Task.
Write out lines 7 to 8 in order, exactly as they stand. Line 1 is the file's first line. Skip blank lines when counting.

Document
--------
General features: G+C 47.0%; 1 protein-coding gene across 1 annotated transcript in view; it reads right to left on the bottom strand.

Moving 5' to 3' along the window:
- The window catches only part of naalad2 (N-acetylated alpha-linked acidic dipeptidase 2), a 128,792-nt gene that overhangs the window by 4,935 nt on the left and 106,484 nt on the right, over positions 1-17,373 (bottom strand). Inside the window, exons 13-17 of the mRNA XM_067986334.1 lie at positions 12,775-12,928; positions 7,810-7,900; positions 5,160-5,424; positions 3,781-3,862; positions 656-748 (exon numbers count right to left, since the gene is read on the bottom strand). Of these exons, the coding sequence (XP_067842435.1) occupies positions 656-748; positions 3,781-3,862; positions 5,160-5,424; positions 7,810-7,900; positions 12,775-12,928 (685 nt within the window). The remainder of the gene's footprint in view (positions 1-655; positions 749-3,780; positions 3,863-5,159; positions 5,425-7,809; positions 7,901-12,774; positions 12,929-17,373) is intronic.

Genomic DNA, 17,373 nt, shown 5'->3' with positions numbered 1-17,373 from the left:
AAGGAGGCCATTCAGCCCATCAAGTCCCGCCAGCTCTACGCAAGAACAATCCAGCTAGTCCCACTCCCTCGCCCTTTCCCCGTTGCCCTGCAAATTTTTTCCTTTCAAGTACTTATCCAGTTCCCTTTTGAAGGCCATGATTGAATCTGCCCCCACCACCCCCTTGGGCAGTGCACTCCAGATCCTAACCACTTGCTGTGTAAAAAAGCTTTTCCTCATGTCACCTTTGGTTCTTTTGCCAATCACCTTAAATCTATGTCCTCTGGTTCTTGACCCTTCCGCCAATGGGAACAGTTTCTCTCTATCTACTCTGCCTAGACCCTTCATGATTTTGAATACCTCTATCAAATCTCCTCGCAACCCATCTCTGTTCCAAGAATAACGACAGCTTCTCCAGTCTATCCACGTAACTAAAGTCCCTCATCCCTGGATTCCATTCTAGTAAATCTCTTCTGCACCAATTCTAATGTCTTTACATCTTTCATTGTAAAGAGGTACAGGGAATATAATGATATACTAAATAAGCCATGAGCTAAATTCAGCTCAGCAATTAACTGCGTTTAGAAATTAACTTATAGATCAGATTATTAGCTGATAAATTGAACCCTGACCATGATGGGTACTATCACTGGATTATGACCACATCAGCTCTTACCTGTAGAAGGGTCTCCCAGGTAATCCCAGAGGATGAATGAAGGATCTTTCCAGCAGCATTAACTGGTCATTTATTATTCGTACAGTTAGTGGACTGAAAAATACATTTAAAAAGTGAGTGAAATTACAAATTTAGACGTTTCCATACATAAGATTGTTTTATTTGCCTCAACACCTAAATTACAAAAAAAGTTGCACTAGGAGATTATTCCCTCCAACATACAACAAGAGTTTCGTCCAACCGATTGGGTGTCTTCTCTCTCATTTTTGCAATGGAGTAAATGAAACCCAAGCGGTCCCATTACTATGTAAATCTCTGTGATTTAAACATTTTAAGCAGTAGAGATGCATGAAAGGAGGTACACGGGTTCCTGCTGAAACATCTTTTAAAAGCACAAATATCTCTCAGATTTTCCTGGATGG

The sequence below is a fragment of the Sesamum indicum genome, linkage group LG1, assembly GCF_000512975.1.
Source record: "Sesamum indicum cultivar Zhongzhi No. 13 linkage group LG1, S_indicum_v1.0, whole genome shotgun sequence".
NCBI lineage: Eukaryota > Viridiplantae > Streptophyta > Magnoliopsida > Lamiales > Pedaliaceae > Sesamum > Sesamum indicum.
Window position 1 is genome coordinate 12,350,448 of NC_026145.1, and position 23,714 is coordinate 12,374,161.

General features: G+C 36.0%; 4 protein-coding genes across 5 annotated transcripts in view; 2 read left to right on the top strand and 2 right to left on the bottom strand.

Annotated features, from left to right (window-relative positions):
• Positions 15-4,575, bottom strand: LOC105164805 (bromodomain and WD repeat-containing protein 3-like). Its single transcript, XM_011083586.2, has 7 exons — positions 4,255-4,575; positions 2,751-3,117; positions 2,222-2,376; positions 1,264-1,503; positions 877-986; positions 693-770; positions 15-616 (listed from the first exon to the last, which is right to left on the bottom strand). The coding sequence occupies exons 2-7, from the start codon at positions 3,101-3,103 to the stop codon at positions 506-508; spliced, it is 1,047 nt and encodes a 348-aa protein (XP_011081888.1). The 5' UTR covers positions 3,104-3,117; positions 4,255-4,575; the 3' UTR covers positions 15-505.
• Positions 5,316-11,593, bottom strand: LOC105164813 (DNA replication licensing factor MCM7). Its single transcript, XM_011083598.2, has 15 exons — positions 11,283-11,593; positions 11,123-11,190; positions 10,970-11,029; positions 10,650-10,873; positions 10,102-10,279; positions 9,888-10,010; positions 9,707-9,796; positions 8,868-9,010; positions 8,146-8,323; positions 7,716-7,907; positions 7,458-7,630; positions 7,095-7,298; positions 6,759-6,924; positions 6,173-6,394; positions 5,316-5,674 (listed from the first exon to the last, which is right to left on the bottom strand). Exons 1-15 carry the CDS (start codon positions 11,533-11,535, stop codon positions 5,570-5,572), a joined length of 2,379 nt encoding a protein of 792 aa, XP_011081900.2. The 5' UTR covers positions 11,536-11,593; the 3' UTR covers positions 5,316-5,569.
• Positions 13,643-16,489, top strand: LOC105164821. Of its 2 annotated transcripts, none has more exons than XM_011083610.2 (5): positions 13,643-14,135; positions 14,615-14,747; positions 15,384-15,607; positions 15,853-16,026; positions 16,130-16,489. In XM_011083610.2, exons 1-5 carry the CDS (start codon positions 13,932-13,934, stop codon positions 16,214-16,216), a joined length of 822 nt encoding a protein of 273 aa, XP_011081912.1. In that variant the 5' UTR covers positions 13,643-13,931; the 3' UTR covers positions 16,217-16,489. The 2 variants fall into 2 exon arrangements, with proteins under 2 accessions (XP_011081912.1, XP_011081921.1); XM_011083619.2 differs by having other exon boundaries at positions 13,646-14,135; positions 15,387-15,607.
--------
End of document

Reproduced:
Source record: "Sesamum indicum cultivar Zhongzhi No. 13 linkage group LG1, S_indicum_v1.0, whole genome shotgun sequence".
NCBI lineage: Eukaryota > Viridiplantae > Streptophyta > Magnoliopsida > Lamiales > Pedaliaceae > Sesamum > Sesamum indicum.